The term "small business" was uttered a total of 27 times in 90 minutes by President Obama and Governor Romney on stage in Denver Wednesday night, prompting headlines such as "Small business front and center in the presidential debate" in the Washington Post and a Bloomberg editorial that proclaimed small business the biggest winner of the debate.
But for all their references to small business, did the candidates address the real concerns of small business owners, or just play to them with sound bites?
Before the debate, we asked six leaders of small business and entrepreneurship advocacy organizations what questions they'd most like to hear answered. Post-debate, we've reviewed the transcript to determine whether the candidates delivered. For the most part, they did not.
Two small business leaders—Small Business Majority founder John Arensmeyer and Young Entrepreneur Council cofounder Ryan Paugh—hoped the candidates would specifically address how they would improve access to capital for small businesses. The subject did not come up at all during the debate.
Two others—National Association for the Self-Employed CEO Kristie Arslan and Empact cofounder Michael Simmons—wondered how each candidate would "encourage self-employment" (Arslan) and "infuse the entrepreneurial mindset into the fabric of society" (Simmons). They were likely disappointed by what they heard too. The fifth point of a five-point plan Governor Romney summed up was to "champion small business," but he did not say how. The word "entrepreneur" was never mentioned, nor was any reference to innovation, outside of Romney's remarks that, as a consultant, he was "astonished at the creativity and innovation that exists in the American people," and that "we look for discovery and innovation ... to provide the pursuit of happiness for our citizens."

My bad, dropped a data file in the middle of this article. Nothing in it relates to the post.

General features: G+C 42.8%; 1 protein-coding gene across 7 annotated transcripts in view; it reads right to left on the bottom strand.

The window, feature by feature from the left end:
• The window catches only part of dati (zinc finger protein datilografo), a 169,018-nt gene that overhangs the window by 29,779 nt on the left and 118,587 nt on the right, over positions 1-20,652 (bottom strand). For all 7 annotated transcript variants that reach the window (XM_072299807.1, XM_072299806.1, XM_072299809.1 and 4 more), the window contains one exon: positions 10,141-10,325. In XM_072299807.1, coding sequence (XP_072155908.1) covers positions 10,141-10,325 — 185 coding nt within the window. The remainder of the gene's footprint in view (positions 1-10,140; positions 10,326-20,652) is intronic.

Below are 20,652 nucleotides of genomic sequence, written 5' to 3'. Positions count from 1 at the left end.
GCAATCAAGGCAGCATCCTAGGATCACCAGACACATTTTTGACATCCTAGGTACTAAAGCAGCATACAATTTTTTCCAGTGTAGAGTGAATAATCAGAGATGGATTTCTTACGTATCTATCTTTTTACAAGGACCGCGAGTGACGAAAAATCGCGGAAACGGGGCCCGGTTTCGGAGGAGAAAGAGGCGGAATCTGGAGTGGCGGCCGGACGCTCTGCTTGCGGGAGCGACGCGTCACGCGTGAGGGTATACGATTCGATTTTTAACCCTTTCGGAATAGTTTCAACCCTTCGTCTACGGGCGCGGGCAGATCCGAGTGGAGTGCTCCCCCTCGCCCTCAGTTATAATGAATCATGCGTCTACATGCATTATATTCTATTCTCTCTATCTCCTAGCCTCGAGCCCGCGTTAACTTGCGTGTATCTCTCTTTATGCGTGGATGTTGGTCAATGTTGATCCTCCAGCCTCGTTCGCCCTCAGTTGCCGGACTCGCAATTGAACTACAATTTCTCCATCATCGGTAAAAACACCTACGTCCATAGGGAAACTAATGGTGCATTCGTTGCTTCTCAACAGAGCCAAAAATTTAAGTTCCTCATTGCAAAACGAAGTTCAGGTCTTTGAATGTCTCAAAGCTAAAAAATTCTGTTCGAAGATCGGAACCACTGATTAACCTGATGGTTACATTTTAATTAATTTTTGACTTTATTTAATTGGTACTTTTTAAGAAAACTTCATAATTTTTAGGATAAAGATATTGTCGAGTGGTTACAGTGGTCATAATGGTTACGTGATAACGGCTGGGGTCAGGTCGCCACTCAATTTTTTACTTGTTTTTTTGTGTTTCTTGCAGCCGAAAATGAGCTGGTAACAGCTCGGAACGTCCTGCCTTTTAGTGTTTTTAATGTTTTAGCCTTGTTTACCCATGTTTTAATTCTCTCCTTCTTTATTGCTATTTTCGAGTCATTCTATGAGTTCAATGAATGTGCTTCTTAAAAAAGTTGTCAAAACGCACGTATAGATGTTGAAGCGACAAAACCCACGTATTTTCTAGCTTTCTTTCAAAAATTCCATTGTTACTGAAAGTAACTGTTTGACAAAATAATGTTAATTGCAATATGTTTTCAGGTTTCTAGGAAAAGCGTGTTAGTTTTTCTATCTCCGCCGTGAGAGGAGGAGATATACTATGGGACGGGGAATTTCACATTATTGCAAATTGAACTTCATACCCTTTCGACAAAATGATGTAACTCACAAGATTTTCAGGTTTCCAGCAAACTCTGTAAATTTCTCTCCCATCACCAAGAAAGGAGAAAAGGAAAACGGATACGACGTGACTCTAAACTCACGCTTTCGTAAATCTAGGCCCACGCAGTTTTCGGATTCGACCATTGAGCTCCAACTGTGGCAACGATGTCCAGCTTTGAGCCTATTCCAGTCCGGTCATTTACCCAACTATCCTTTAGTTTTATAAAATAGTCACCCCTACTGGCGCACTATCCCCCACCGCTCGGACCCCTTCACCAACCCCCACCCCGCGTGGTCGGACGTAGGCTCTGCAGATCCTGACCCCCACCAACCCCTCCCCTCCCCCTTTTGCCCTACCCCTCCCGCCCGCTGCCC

Both candidates said they would support job training as a way to bolster employment, with Romney advocating for moving money spent on 47 existing federal job training programs to the states, but neither suggested training or support for entrepreneurs or the self-employed.
SCORE CEO Kenneth Yancey was looking to each candidate to describe three specific actions to ensure small business sector growth. Both came up short, with two, not three actions. But their explanations for how they'd support small businesses through the tax code provided the only complete answer to another small business advocate's question: Dan Danner, CEO of the National Federation of Independent Businesses, had asked, "How will raising the top income tax rate impact job creation, given that so many employers are organized as pass-through entities and pay taxes at the individual rates?"
"Governor Romney and I do share a deep interest in encouraging small-business growth," the President said. He and Romney both suggested that implementing tax cuts and reducing healthcare costs are the way to do it, although, of course, they proposed different approaches.